Keith Jennings has an outstanding blog. He is a writer, wanderer and wonderer. He usually blogs Tuesday through Thursday and helps many of us get our creative juices flowing.
What blogs have you read this week that the rest of us should check out?
I was a Roman soldier last week in our Easter musical. It was a long week. I was at the church house seven of eight nights.
Here are the benefits of participating in my first ever Easter musical.
- I got to hear some outstanding music.
- I got to see a picture of Heaven by worshipping with fellow believers constantly.
- I made a new friend.
- I got to hear stories of people I came in contact with.
- I got be a small part of a big production.
- I saw multiculturalism take place when I didn’t expect it.
- I became more a part of the faith community that I joined.
I’m sure there were more benefits that escape me right now. I’m excited more each week as I continue to assimilate into this group. It isn’t perfect, but it is a lot of fun.
What are some benefits you have noticed about being part of your faith community lately?
I don’t read the fiction one can find almost exclusively at Christian bookstores.
That is not an indictment on you if you do. I don’t really want you coming after me or hounding me because you think I am getting on to you. I’m not.
I have read books from there. I found some of my favorite fiction and one of my favorite authors in a Christian bookstore. It just happens that what I found isn’t easily described as Christian fiction.
If you are reading at all, I’m tickled to death. I’ve been reading for forty years or so now. Reading takes me places that I will never visit and expands my mind and vocabulary.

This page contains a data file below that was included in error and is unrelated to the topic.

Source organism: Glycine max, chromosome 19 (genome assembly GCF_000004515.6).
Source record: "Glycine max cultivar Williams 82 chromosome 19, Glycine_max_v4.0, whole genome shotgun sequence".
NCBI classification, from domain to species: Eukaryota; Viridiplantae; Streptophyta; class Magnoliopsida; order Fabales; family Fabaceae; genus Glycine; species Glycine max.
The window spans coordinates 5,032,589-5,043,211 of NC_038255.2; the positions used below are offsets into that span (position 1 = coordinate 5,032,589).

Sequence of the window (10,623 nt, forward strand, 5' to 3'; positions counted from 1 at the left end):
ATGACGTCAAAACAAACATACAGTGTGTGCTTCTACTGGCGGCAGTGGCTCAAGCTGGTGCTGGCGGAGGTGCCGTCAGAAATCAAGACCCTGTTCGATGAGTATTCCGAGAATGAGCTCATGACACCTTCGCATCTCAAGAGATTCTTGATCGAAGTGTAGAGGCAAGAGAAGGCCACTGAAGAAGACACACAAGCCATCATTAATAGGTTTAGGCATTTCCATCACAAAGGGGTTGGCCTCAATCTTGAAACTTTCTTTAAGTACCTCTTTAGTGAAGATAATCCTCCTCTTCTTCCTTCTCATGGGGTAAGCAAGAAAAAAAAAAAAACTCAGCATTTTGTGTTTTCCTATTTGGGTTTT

The problem is that too many of the stories don’t seem real enough.
The aren’t messy enough.
Life is messy. People are messy. Our stories are messy.
The Christian fiction I have taken a look at just doesn’t seem messy enough.
When I get to know you, I want to know about more than just the good stuff. I want to know about the messes.
I want to know about all the sordid details. I want to hear about all of your junk.
I want to see how the Lord has redeemed it.
So, I don’t read Christian fiction.
What I would love to see are more Christians writing fiction that is messy, sordid and full of junk.
Just like all of our lives.
How about you? Do you read Christian fiction?
Most of my posts are based on questions that I ask myself. I don’t consider myself all that different from most people, so I believe that these questions are applicable to everyone else. Here are three questions that I think we should all ask ourself from time to time and perhaps ask others.
Do I want to be saved from my sins or the penalty of my sins?
Too often we trample the gift of salvation that God has given us through His Son.
We accept His free gift of salvation, but we don’t want anything to change in our lives. We want to say, “Thank you, Lord. Now, I’ll go about my business.”
We want to be saved from the penalty of our sins. However, we don’t want to be saved from our sins themselves. After all, we’re forgiven, right?
Do I love God or the life He has given me?
Which is more important to us? God Himself? Or the life He has given us?
Do we simply want this special life where we are blessed by marriage, family, job and whatever else we can think of? Or is God our ultimate aim?
Do I love life or the Life?
There is an old Country song that says,”Everyone wants to go to Heaven, but nobody wants to die.”
Jesus said that He is the Life.
Paul said that to live is Christ, to die is gain.
The question is are we holding so tight to this life that we don’t want to truly know Life?